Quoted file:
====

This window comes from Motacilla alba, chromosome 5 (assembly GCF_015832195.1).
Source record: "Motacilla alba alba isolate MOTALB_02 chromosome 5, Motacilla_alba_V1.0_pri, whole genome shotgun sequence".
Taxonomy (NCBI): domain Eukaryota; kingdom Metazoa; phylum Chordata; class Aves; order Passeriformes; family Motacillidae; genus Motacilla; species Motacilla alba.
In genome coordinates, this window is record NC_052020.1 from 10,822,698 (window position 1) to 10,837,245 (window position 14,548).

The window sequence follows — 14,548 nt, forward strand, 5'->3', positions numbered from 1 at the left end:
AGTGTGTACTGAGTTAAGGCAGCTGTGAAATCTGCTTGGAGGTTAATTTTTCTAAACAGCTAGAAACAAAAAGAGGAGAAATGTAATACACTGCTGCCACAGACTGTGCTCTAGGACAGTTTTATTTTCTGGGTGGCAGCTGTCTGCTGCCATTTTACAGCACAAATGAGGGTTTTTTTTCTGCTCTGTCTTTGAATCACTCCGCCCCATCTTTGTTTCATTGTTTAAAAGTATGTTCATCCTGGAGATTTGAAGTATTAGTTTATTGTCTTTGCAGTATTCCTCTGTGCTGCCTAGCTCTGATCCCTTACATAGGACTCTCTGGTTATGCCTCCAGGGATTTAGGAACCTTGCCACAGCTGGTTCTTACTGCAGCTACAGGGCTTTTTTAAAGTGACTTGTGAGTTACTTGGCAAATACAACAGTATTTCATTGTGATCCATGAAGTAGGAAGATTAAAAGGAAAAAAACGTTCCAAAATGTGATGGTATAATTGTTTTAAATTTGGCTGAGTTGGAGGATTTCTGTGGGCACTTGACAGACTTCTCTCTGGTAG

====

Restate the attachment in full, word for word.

This window comes from Motacilla alba, chromosome 5 (assembly GCF_015832195.1).
Source record: "Motacilla alba alba isolate MOTALB_02 chromosome 5, Motacilla_alba_V1.0_pri, whole genome shotgun sequence".
Taxonomy (NCBI): domain Eukaryota; kingdom Metazoa; phylum Chordata; class Aves; order Passeriformes; family Motacillidae; genus Motacilla; species Motacilla alba.
In genome coordinates, this window is record NC_052020.1 from 10,822,698 (window position 1) to 10,837,245 (window position 14,548).

The window sequence follows — 14,548 nt, forward strand, 5'->3', positions numbered from 1 at the left end:
AGTGTGTACTGAGTTAAGGCAGCTGTGAAATCTGCTTGGAGGTTAATTTTTCTAAACAGCTAGAAACAAAAAGAGGAGAAATGTAATACACTGCTGCCACAGACTGTGCTCTAGGACAGTTTTATTTTCTGGGTGGCAGCTGTCTGCTGCCATTTTACAGCACAAATGAGGGTTTTTTTTCTGCTCTGTCTTTGAATCACTCCGCCCCATCTTTGTTTCATTGTTTAAAAGTATGTTCATCCTGGAGATTTGAAGTATTAGTTTATTGTCTTTGCAGTATTCCTCTGTGCTGCCTAGCTCTGATCCCTTACATAGGACTCTCTGGTTATGCCTCCAGGGATTTAGGAACCTTGCCACAGCTGGTTCTTACTGCAGCTACAGGGCTTTTTTAAAGTGACTTGTGAGTTACTTGGCAAATACAACAGTATTTCATTGTGATCCATGAAGTAGGAAGATTAAAAGGAAAAAAACGTTCCAAAATGTGATGGTATAATTGTTTTAAATTTGGCTGAGTTGGAGGATTTCTGTGGGCACTTGACAGACTTCTCTCTGGTAG